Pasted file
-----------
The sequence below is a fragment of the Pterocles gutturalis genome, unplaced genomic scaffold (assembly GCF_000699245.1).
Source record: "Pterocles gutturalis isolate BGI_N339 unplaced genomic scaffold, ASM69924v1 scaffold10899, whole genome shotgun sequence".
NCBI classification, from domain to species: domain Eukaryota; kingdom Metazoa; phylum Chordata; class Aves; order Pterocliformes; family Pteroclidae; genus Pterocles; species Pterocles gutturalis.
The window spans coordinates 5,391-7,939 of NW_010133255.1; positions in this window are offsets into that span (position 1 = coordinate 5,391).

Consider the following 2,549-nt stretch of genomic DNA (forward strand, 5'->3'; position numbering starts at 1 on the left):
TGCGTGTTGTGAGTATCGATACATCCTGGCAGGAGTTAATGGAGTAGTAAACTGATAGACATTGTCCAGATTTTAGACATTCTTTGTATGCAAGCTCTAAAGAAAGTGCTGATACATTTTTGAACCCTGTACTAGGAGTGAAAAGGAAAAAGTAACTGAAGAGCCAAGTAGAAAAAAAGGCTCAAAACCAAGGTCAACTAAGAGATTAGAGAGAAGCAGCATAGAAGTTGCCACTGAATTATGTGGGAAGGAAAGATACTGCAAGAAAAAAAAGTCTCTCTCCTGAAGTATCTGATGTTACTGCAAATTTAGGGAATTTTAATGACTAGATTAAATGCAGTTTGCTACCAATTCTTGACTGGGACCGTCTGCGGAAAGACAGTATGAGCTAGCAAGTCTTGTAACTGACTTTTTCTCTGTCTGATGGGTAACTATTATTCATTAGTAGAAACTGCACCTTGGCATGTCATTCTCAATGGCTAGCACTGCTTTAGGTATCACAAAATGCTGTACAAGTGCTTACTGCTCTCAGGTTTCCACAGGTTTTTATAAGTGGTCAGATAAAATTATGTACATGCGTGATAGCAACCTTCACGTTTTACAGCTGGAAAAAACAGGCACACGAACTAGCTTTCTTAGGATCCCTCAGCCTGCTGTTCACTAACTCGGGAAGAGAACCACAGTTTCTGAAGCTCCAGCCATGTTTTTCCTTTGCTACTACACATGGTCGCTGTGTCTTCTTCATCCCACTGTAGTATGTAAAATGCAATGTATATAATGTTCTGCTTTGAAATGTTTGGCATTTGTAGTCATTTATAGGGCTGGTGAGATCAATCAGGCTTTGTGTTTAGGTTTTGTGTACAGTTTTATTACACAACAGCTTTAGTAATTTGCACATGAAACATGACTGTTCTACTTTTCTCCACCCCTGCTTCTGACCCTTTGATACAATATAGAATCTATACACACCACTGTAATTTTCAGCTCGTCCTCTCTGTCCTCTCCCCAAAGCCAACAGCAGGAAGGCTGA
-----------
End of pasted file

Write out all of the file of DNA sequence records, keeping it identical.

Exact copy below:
The sequence below is a fragment of the Pterocles gutturalis genome, unplaced genomic scaffold (assembly GCF_000699245.1).
Source record: "Pterocles gutturalis isolate BGI_N339 unplaced genomic scaffold, ASM69924v1 scaffold10899, whole genome shotgun sequence".
NCBI classification, from domain to species: domain Eukaryota; kingdom Metazoa; phylum Chordata; class Aves; order Pterocliformes; family Pteroclidae; genus Pterocles; species Pterocles gutturalis.
The window spans coordinates 5,391-7,939 of NW_010133255.1; positions in this window are offsets into that span (position 1 = coordinate 5,391).

Consider the following 2,549-nt stretch of genomic DNA (forward strand, 5'->3'; position numbering starts at 1 on the left):
TGCGTGTTGTGAGTATCGATACATCCTGGCAGGAGTTAATGGAGTAGTAAACTGATAGACATTGTCCAGATTTTAGACATTCTTTGTATGCAAGCTCTAAAGAAAGTGCTGATACATTTTTGAACCCTGTACTAGGAGTGAAAAGGAAAAAGTAACTGAAGAGCCAAGTAGAAAAAAAGGCTCAAAACCAAGGTCAACTAAGAGATTAGAGAGAAGCAGCATAGAAGTTGCCACTGAATTATGTGGGAAGGAAAGATACTGCAAGAAAAAAAAGTCTCTCTCCTGAAGTATCTGATGTTACTGCAAATTTAGGGAATTTTAATGACTAGATTAAATGCAGTTTGCTACCAATTCTTGACTGGGACCGTCTGCGGAAAGACAGTATGAGCTAGCAAGTCTTGTAACTGACTTTTTCTCTGTCTGATGGGTAACTATTATTCATTAGTAGAAACTGCACCTTGGCATGTCATTCTCAATGGCTAGCACTGCTTTAGGTATCACAAAATGCTGTACAAGTGCTTACTGCTCTCAGGTTTCCACAGGTTTTTATAAGTGGTCAGATAAAATTATGTACATGCGTGATAGCAACCTTCACGTTTTACAGCTGGAAAAAACAGGCACACGAACTAGCTTTCTTAGGATCCCTCAGCCTGCTGTTCACTAACTCGGGAAGAGAACCACAGTTTCTGAAGCTCCAGCCATGTTTTTCCTTTGCTACTACACATGGTCGCTGTGTCTTCTTCATCCCACTGTAGTATGTAAAATGCAATGTATATAATGTTCTGCTTTGAAATGTTTGGCATTTGTAGTCATTTATAGGGCTGGTGAGATCAATCAGGCTTTGTGTTTAGGTTTTGTGTACAGTTTTATTACACAACAGCTTTAGTAATTTGCACATGAAACATGACTGTTCTACTTTTCTCCACCCCTGCTTCTGACCCTTTGATACAATATAGAATCTATACACACCACTGTAATTTTCAGCTCGTCCTCTCTGTCCTCTCCCCAAAGCCAACAGCAGGAAGGCTGA